Onward, Soldiers of the Rising Sun
Daitokuji31 | Black Glass | 03/22/2008
(4 out of 5 stars)
"After being fired from Shochiku Ofuna studios for his film Night and Fog in Japan, Oshima Nagisa immersed himself in the world of documentary film making for the big screen and television. While this at first might seem as a demotion in comparison to the work he was doing before, in fact, documentary film making allowed Oshima to film on a number of subjects, The Vietnam War, Forgotten war veterans of Korean roots who had fought for Japan, the state of modern South Korea, racism, poverty, etc., that if not outright banned were frowned upon by more conservative film production studios who viewed profit instead of content as the main purpose of film. Oshima would eventually go back to making "mainstream" films, but other directors such as Ogawa Shinsuke and Tsuchimoto Noriaki concerned themselves with making films concerning Japanese people who were harmed or left behind by Japan's rapid growth during the 1960s.
Amongst these significant documentary directors is Hara Kazuo. A former photography student who made his debut in 1972 with his film Sayonara CP which displayed in vivid detail the suffering of individuals afflicted with cerebral palsy and how they were treated and ignored by the Japanese populace. In 1974, Hara would film Extreme Private Eros: Love Song 1974, an autobiographical film concerning his ex-girlfriend who fled to Okinawa and prostituted herself to black soldiers after leaving Hara. The Emperor's Naked Army Marches On began filming nearly a decade later and it took Hara some five years to edit and release the completed film.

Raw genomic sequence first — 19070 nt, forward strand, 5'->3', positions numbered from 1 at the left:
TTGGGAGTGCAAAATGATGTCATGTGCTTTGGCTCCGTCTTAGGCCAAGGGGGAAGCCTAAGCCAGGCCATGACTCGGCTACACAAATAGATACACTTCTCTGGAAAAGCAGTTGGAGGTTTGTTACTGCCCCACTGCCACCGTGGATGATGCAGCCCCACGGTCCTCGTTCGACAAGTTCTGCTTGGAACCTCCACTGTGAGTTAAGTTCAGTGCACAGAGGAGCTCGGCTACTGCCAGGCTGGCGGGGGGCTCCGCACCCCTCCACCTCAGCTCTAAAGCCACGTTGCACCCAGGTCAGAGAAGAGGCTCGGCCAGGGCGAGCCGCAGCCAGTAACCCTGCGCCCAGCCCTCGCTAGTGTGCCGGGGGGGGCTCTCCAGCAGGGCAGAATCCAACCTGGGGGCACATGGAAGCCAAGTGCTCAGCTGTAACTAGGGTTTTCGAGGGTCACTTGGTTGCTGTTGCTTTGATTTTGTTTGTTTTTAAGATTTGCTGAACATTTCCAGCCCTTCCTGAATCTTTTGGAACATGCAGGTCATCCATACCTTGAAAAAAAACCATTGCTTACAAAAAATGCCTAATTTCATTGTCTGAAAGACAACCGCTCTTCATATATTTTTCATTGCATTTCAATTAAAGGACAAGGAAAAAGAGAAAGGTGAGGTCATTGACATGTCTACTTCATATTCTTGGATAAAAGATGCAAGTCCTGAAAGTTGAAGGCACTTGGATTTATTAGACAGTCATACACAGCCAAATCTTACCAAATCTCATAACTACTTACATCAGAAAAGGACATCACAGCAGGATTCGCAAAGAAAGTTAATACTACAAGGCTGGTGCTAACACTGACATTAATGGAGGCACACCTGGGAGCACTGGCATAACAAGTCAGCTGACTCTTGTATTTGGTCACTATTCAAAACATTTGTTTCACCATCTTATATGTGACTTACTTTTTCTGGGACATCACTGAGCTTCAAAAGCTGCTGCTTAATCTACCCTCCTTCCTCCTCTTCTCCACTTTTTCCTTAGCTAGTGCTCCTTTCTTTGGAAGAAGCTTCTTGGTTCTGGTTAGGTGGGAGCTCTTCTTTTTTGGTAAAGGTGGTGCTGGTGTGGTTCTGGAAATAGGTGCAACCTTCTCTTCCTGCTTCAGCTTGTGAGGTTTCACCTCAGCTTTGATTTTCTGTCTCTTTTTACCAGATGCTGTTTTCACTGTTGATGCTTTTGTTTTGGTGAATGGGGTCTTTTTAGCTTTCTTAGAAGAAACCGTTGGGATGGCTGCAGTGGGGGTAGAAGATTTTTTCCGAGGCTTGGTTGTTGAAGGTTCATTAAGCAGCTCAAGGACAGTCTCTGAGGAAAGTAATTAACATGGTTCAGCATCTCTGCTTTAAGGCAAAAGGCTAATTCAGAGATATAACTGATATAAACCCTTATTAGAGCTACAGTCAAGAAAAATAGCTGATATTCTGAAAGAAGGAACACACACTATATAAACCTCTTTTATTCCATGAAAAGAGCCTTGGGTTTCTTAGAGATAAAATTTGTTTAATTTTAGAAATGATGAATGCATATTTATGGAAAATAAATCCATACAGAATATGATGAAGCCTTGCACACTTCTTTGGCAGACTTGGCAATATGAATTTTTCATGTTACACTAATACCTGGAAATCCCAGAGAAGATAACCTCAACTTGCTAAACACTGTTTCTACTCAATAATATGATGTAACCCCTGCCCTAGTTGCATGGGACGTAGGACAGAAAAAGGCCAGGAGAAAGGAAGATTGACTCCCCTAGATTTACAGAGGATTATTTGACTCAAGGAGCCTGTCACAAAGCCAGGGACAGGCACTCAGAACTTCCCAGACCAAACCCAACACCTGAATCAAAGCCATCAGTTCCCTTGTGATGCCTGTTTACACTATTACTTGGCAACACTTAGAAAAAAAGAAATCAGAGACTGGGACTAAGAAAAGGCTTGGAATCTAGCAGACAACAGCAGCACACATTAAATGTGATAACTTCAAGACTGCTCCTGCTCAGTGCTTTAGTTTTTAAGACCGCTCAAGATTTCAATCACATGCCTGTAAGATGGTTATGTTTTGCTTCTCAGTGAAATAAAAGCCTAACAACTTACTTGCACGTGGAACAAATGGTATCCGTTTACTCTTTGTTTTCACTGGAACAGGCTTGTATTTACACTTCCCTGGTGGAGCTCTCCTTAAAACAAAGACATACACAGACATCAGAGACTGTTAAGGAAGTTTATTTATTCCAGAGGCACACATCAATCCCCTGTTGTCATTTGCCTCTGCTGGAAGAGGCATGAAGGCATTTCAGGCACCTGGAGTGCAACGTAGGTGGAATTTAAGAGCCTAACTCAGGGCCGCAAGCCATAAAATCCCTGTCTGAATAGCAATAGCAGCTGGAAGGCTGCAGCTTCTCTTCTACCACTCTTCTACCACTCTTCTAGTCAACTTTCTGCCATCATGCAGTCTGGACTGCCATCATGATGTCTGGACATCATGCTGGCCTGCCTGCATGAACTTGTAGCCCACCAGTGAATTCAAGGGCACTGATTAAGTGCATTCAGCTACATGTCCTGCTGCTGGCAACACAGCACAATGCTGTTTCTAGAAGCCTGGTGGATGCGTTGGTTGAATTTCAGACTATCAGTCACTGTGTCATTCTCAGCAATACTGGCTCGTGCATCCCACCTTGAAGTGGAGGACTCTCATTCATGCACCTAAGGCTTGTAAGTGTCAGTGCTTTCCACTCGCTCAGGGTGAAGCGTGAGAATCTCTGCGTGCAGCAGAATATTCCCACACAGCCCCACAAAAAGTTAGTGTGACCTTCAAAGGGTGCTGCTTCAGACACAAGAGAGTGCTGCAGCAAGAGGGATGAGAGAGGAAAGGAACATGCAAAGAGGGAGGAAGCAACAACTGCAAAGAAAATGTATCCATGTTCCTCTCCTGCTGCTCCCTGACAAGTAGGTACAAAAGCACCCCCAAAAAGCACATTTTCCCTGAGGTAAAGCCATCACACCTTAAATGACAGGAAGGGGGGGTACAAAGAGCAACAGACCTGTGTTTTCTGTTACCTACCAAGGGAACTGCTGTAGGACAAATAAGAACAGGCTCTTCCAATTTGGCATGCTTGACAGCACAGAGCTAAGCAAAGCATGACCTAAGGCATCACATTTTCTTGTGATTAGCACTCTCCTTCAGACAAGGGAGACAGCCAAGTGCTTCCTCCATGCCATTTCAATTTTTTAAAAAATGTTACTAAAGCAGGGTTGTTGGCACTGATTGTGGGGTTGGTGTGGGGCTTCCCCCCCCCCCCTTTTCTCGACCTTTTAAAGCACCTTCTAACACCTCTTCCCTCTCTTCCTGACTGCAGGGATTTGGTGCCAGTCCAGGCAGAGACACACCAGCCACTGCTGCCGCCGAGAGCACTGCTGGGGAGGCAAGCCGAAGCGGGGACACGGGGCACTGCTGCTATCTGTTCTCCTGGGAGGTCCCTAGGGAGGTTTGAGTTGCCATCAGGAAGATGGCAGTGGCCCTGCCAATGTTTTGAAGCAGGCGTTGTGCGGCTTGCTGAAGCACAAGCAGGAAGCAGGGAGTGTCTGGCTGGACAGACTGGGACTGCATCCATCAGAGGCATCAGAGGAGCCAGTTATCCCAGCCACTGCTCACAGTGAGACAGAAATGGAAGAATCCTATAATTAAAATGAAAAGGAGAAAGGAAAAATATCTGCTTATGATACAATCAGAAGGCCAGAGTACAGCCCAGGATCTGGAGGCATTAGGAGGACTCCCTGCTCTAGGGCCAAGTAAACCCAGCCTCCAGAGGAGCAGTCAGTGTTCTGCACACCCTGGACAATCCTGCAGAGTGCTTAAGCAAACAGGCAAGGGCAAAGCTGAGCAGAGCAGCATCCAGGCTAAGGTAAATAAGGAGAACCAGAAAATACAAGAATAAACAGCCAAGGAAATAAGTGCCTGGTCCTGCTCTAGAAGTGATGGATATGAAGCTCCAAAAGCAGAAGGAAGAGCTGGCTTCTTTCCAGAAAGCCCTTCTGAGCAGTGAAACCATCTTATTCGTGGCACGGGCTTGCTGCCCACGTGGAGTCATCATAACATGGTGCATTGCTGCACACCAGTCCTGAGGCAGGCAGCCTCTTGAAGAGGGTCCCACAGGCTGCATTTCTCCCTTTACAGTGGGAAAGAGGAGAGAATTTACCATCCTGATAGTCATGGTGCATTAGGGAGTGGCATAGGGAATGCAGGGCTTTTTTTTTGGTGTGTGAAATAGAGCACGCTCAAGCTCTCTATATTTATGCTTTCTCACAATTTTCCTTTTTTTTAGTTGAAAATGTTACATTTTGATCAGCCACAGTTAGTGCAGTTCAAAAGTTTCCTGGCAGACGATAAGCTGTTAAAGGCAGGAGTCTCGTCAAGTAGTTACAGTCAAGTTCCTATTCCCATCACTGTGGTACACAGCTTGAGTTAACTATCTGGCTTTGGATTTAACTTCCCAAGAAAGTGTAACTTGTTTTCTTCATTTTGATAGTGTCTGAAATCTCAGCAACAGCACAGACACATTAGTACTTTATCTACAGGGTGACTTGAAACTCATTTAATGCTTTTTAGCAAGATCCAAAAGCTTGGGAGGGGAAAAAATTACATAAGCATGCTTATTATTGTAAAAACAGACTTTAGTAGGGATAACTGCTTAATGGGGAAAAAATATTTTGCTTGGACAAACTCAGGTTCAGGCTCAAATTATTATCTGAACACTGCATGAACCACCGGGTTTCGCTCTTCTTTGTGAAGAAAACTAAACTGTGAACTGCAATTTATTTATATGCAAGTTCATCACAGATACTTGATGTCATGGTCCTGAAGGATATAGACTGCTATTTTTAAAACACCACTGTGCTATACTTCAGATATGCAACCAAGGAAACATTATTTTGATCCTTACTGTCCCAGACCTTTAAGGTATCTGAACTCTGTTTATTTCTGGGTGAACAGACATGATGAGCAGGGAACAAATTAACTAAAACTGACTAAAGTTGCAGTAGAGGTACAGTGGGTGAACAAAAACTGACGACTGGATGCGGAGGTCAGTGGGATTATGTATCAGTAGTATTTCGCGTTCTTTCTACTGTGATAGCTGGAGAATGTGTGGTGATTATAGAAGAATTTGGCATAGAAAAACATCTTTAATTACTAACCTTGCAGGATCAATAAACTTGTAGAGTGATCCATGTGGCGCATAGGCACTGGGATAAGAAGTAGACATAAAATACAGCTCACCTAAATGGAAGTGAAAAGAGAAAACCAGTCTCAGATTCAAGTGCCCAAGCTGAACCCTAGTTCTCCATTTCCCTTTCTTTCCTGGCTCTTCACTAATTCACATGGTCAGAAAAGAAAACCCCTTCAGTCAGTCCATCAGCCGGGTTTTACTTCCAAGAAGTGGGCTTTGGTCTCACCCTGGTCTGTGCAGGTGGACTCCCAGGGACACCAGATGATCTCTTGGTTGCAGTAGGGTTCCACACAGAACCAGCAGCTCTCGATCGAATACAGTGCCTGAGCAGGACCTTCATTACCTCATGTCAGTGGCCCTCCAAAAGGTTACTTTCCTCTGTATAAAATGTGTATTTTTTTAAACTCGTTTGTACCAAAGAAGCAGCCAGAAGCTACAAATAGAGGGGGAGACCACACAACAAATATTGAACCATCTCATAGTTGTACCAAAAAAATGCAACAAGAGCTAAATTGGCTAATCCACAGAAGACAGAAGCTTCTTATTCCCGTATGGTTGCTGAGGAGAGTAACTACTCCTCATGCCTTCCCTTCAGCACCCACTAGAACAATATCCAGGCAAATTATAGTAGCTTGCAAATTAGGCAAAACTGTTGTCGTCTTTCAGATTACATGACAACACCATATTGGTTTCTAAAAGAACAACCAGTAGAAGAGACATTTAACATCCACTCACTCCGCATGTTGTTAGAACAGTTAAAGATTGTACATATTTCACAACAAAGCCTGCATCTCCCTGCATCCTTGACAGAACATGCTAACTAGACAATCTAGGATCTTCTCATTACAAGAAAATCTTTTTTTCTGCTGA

The Emperor's Naked Army (Naked Army for the duration of this review) concerns the life of war veteran Okuzaki Kenzo, a confrontational man who had served the Japanese Imperial Army in New Guinea and who had also served 13 years and 9 months in prison for murder, shooting a sling shot at Emperor Hirohito, and handing out pornography depicting Hirohito performing lewd acts. Apparently, Okuzaki had also planned to assassinate Prime Minister Tanaka Kakuei. Angry and unable to escape the past, Okuzaki has taken it upon himself to find out why two soldiers, Nomura and Yoshizawa, were sentenced to death by gunfire after the war had come to an end. With Hara and a small film crew in tow, Okuzaki visits a number of his fellow foreign soldiers who were stationed in New Guinea in order to get information on the deaths of Nomura and Yoshizawa. Being some 40 years after their deaths, most of the former soldiers' stories contradict each other and they obviously trying to put themselves in a better light, even when it comes to the question of cannibalization ("Black Pigs" refer to the natives and "White Pigs" were foreign soldiers. Japanese soldiers were often killed and consumed as well).